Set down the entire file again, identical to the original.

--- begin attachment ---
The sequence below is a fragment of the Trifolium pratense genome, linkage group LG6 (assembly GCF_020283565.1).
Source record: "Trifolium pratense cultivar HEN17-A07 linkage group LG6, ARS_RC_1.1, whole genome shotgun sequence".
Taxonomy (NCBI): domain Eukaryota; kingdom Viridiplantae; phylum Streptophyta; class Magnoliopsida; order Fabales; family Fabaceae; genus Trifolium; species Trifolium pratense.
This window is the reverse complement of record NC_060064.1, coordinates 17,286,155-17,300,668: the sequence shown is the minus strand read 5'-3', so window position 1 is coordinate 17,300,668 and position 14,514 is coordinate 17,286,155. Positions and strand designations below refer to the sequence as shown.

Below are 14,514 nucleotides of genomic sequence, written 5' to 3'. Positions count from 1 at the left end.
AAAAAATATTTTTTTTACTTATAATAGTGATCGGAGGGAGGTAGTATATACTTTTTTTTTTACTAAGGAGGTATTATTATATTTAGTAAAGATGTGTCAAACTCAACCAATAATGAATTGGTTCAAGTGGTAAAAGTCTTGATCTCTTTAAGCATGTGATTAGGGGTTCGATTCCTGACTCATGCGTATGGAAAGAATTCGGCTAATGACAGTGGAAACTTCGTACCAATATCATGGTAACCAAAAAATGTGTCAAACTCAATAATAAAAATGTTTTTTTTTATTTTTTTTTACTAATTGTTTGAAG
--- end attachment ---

The sequence below is a fragment of the Trifolium pratense genome, linkage group LG6 (assembly GCF_020283565.1).
Source record: "Trifolium pratense cultivar HEN17-A07 linkage group LG6, ARS_RC_1.1, whole genome shotgun sequence".
Taxonomy (NCBI): domain Eukaryota; kingdom Viridiplantae; phylum Streptophyta; class Magnoliopsida; order Fabales; family Fabaceae; genus Trifolium; species Trifolium pratense.
This window is the reverse complement of record NC_060064.1, coordinates 17,286,155-17,300,668: the sequence shown is the minus strand read 5'-3', so window position 1 is coordinate 17,300,668 and position 14,514 is coordinate 17,286,155. Positions and strand designations below refer to the sequence as shown.

Below are 14,514 nucleotides of genomic sequence, written 5' to 3'. Positions count from 1 at the left end.
AAAAAATATTTTTTTTACTTATAATAGTGATCGGAGGGAGGTAGTATATACTTTTTTTTTTACTAAGGAGGTATTATTATATTTAGTAAAGATGTGTCAAACTCAACCAATAATGAATTGGTTCAAGTGGTAAAAGTCTTGATCTCTTTAAGCATGTGATTAGGGGTTCGATTCCTGACTCATGCGTATGGAAAGAATTCGGCTAATGACAGTGGAAACTTCGTACCAATATCATGGTAACCAAAAAATGTGTCAAACTCAATAATAAAAATGTTTTTTTTTATTTTTTTTTACTAATTGTTTGAAG